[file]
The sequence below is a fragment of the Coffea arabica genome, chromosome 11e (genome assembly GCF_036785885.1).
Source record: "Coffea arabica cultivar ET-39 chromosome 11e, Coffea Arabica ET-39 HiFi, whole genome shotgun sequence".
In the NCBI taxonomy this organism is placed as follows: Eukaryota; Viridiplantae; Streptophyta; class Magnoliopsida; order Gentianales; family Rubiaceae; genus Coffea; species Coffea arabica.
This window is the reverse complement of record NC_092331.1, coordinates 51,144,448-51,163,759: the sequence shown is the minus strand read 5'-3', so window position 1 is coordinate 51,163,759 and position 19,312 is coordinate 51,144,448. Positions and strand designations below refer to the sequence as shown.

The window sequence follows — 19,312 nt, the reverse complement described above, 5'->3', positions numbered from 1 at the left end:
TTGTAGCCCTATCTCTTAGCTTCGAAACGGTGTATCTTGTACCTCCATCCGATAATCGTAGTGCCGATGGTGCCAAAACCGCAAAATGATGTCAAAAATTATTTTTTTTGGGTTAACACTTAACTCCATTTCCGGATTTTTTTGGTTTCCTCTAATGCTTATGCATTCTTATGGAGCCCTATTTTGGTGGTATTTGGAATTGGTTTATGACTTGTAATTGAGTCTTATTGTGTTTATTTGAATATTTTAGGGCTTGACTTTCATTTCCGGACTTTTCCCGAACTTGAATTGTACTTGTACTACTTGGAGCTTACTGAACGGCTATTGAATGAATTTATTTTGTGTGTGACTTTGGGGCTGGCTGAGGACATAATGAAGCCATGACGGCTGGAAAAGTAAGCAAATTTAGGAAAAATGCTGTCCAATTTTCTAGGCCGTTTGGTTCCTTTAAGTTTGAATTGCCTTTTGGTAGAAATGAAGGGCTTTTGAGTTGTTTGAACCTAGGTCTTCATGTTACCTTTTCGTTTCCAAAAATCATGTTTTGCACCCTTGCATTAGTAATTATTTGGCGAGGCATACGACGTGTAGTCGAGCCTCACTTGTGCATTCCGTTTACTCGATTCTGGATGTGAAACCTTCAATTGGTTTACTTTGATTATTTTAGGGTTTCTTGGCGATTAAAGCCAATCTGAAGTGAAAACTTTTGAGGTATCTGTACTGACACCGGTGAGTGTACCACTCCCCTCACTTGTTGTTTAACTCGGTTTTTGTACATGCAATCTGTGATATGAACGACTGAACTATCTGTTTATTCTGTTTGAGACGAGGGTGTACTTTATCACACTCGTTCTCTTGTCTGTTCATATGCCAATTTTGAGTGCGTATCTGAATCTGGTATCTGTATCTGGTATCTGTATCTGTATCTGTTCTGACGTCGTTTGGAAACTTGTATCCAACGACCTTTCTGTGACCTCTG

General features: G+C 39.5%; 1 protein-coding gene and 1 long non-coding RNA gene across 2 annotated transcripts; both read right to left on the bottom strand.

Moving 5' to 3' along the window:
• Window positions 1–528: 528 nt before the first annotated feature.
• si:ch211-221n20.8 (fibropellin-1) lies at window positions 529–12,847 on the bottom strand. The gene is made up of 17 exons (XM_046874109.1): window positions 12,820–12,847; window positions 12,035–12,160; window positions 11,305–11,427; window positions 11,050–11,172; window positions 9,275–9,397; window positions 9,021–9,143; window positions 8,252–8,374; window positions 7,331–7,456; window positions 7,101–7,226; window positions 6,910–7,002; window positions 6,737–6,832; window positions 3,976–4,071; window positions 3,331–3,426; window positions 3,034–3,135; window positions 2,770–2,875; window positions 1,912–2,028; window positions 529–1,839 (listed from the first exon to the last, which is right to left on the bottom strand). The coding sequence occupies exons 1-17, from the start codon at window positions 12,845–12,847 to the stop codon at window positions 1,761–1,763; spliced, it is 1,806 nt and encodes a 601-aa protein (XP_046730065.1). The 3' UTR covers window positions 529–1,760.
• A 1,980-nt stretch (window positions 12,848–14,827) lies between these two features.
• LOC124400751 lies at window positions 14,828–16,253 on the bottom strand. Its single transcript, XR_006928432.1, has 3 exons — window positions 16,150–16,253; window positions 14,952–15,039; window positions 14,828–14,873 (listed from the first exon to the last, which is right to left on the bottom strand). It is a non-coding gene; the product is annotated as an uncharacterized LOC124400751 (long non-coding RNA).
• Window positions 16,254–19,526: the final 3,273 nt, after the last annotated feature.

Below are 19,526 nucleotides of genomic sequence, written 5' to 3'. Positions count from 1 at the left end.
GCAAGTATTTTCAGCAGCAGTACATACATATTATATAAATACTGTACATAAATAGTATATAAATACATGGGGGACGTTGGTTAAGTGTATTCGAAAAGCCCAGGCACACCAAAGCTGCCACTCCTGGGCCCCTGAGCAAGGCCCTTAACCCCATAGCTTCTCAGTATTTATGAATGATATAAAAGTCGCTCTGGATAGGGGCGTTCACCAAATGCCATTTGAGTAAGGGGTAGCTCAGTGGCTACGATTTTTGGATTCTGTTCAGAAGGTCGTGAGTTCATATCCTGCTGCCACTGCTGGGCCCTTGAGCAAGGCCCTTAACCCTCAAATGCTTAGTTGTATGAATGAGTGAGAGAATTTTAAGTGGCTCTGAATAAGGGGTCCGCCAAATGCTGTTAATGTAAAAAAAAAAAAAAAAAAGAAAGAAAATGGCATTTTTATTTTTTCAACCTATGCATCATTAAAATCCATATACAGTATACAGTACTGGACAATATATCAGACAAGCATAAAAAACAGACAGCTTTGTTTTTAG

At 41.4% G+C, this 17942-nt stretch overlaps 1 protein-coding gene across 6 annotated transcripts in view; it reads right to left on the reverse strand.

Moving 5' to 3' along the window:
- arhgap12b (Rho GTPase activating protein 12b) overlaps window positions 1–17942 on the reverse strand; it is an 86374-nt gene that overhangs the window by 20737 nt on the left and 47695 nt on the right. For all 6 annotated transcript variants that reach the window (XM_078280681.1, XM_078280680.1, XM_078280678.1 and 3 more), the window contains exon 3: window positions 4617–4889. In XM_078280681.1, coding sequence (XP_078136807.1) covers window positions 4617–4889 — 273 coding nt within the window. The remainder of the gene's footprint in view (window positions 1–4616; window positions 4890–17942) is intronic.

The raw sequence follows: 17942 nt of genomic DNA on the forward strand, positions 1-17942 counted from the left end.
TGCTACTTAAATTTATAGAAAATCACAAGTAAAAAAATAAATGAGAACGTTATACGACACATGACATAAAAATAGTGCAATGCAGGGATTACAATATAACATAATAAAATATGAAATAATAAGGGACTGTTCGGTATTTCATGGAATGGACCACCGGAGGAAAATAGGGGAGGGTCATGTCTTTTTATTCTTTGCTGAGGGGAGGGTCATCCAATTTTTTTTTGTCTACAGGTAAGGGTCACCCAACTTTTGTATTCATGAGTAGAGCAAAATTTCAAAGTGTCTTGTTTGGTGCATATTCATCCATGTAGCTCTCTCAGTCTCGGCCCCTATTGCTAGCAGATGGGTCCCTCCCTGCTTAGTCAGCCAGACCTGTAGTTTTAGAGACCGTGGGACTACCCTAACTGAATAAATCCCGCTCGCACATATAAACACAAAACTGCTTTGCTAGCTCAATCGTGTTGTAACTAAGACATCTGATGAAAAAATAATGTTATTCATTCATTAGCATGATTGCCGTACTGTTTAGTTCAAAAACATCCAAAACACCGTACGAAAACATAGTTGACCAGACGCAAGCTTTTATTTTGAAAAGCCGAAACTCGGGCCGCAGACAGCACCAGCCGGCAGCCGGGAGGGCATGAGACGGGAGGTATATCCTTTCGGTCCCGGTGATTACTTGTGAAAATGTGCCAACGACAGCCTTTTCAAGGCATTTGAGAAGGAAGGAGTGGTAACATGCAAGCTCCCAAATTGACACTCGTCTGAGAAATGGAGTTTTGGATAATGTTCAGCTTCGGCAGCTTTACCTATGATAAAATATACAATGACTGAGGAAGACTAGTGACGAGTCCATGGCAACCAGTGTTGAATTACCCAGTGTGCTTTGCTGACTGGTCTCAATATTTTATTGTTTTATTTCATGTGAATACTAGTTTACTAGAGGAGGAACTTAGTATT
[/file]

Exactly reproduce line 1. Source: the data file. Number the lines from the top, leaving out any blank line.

The sequence below is a fragment of the Coffea arabica genome, chromosome 11e (genome assembly GCF_036785885.1).